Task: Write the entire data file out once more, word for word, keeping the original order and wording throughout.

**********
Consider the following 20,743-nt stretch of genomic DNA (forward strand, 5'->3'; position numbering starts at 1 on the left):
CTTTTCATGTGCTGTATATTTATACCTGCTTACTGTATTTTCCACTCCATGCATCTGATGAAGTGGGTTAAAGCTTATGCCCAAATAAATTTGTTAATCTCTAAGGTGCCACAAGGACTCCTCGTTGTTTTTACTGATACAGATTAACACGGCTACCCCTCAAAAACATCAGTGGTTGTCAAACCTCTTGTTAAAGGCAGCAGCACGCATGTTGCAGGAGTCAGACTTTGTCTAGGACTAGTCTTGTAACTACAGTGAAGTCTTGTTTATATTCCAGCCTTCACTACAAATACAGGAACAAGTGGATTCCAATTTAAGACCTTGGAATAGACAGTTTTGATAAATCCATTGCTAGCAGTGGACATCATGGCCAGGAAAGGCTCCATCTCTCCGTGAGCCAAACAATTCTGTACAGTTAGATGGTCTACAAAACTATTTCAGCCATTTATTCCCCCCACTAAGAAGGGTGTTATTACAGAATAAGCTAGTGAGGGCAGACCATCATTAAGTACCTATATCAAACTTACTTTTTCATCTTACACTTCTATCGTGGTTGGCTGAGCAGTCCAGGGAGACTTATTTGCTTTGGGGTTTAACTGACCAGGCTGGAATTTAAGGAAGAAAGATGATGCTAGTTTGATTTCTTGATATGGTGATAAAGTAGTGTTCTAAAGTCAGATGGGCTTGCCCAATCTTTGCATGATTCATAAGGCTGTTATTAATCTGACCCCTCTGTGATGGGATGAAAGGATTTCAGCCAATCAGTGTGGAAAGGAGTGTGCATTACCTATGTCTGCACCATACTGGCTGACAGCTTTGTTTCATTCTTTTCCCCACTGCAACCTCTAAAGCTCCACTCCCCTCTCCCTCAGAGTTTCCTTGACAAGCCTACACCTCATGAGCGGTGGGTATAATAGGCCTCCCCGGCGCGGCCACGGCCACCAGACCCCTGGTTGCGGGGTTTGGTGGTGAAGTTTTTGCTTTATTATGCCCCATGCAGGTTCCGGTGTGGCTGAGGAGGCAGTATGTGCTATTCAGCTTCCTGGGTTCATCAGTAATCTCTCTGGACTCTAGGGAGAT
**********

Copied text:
Consider the following 20,743-nt stretch of genomic DNA (forward strand, 5'->3'; position numbering starts at 1 on the left):
CTTTTCATGTGCTGTATATTTATACCTGCTTACTGTATTTTCCACTCCATGCATCTGATGAAGTGGGTTAAAGCTTATGCCCAAATAAATTTGTTAATCTCTAAGGTGCCACAAGGACTCCTCGTTGTTTTTACTGATACAGATTAACACGGCTACCCCTCAAAAACATCAGTGGTTGTCAAACCTCTTGTTAAAGGCAGCAGCACGCATGTTGCAGGAGTCAGACTTTGTCTAGGACTAGTCTTGTAACTACAGTGAAGTCTTGTTTATATTCCAGCCTTCACTACAAATACAGGAACAAGTGGATTCCAATTTAAGACCTTGGAATAGACAGTTTTGATAAATCCATTGCTAGCAGTGGACATCATGGCCAGGAAAGGCTCCATCTCTCCGTGAGCCAAACAATTCTGTACAGTTAGATGGTCTACAAAACTATTTCAGCCATTTATTCCCCCCACTAAGAAGGGTGTTATTACAGAATAAGCTAGTGAGGGCAGACCATCATTAAGTACCTATATCAAACTTACTTTTTCATCTTACACTTCTATCGTGGTTGGCTGAGCAGTCCAGGGAGACTTATTTGCTTTGGGGTTTAACTGACCAGGCTGGAATTTAAGGAAGAAAGATGATGCTAGTTTGATTTCTTGATATGGTGATAAAGTAGTGTTCTAAAGTCAGATGGGCTTGCCCAATCTTTGCATGATTCATAAGGCTGTTATTAATCTGACCCCTCTGTGATGGGATGAAAGGATTTCAGCCAATCAGTGTGGAAAGGAGTGTGCATTACCTATGTCTGCACCATACTGGCTGACAGCTTTGTTTCATTCTTTTCCCCACTGCAACCTCTAAAGCTCCACTCCCCTCTCCCTCAGAGTTTCCTTGACAAGCCTACACCTCATGAGCGGTGGGTATAATAGGCCTCCCCGGCGCGGCCACGGCCACCAGACCCCTGGTTGCGGGGTTTGGTGGTGAAGTTTTTGCTTTATTATGCCCCATGCAGGTTCCGGTGTGGCTGAGGAGGCAGTATGTGCTATTCAGCTTCCTGGGTTCATCAGTAATCTCTCTGGACTCTAGGGAGAT